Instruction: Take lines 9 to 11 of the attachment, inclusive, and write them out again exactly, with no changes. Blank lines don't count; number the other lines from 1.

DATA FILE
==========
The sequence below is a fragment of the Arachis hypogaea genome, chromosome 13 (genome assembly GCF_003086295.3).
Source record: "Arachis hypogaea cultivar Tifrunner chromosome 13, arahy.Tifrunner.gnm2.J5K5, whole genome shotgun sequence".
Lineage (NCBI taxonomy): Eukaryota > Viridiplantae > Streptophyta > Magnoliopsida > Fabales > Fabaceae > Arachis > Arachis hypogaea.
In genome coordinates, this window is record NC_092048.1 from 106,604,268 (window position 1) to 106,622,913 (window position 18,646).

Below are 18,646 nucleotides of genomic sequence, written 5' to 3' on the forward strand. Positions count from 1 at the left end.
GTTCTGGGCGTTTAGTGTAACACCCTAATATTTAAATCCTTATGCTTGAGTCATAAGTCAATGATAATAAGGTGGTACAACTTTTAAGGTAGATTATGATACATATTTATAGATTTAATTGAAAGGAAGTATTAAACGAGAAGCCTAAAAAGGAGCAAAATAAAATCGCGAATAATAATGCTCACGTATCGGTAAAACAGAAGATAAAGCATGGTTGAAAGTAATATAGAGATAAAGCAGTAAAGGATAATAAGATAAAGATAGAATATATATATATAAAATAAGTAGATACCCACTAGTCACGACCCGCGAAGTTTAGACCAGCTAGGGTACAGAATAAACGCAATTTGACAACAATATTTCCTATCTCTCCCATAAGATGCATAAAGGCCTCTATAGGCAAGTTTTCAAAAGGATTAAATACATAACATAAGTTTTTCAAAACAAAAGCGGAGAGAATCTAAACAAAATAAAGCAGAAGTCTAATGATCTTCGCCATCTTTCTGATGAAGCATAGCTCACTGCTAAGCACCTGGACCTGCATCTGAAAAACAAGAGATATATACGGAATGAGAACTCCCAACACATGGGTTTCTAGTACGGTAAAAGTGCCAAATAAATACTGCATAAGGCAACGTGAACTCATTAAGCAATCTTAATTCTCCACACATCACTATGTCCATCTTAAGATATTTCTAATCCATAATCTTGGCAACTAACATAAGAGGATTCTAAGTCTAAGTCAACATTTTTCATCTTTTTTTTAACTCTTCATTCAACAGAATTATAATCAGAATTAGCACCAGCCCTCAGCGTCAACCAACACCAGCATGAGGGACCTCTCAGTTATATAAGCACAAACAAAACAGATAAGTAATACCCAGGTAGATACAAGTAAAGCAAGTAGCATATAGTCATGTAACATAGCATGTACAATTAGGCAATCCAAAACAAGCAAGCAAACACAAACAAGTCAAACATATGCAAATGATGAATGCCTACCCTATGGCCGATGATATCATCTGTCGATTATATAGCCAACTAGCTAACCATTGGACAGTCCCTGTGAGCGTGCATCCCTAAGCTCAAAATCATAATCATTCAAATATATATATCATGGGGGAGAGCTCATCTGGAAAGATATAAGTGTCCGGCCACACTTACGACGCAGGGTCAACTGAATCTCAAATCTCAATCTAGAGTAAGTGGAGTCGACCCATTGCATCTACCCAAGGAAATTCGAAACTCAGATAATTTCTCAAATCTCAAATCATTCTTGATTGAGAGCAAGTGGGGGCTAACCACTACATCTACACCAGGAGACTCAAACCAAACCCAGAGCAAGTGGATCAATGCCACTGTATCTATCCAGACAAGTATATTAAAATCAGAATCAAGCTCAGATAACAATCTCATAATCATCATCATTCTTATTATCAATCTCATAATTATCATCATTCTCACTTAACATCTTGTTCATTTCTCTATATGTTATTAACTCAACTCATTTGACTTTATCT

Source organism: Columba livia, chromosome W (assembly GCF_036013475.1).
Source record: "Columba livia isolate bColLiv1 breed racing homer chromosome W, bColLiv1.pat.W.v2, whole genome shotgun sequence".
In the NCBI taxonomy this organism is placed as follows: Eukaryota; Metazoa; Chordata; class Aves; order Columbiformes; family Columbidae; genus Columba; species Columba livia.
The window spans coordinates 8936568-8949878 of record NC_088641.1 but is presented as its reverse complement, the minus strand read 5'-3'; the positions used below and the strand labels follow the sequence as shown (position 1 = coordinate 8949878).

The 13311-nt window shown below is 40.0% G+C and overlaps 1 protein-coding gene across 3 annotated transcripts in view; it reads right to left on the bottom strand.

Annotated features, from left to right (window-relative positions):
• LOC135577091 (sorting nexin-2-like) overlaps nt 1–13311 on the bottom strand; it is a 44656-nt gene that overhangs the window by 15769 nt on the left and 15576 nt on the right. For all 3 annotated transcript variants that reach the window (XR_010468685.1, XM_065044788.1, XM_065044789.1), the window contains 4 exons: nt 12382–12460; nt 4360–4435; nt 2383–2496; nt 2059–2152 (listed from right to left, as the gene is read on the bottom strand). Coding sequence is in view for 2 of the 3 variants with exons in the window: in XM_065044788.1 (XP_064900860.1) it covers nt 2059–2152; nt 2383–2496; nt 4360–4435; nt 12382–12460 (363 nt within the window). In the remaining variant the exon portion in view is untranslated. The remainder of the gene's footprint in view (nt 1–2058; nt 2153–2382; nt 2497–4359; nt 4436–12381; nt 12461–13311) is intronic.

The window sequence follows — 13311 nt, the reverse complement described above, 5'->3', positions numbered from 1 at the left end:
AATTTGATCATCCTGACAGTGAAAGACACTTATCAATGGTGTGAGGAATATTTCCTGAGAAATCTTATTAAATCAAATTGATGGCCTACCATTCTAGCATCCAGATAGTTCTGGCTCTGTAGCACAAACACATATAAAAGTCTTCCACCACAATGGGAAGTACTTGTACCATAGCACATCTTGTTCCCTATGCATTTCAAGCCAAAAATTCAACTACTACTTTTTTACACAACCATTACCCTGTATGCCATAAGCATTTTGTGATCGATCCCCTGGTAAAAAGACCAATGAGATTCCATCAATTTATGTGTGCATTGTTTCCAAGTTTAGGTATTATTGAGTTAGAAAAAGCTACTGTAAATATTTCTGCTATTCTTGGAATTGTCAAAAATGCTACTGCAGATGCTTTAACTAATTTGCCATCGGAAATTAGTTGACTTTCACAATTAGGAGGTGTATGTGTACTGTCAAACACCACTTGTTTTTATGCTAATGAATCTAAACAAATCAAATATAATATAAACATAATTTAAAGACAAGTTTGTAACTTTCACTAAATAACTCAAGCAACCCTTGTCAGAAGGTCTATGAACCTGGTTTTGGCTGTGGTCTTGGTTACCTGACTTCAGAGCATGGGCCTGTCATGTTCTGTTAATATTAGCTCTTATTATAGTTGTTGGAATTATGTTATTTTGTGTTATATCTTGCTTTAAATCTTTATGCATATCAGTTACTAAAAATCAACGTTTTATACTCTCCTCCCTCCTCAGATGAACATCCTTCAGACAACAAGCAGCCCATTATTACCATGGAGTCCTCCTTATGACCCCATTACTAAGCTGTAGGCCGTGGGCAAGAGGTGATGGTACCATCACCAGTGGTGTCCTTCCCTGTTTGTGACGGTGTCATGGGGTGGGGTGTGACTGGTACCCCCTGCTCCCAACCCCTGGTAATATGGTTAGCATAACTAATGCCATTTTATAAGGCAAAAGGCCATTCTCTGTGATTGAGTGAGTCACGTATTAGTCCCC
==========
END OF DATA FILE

In the NCBI taxonomy this organism is placed as follows: Eukaryota; Metazoa; Chordata; class Aves; order Columbiformes; family Columbidae; genus Columba; species Columba livia.
The window spans coordinates 8936568-8949878 of record NC_088641.1 but is presented as its reverse complement, the minus strand read 5'-3'; the positions used below and the strand labels follow the sequence as shown (position 1 = coordinate 8949878).

The 13311-nt window shown below is 40.0% G+C and overlaps 1 protein-coding gene across 3 annotated transcripts in view; it reads right to left on the bottom strand.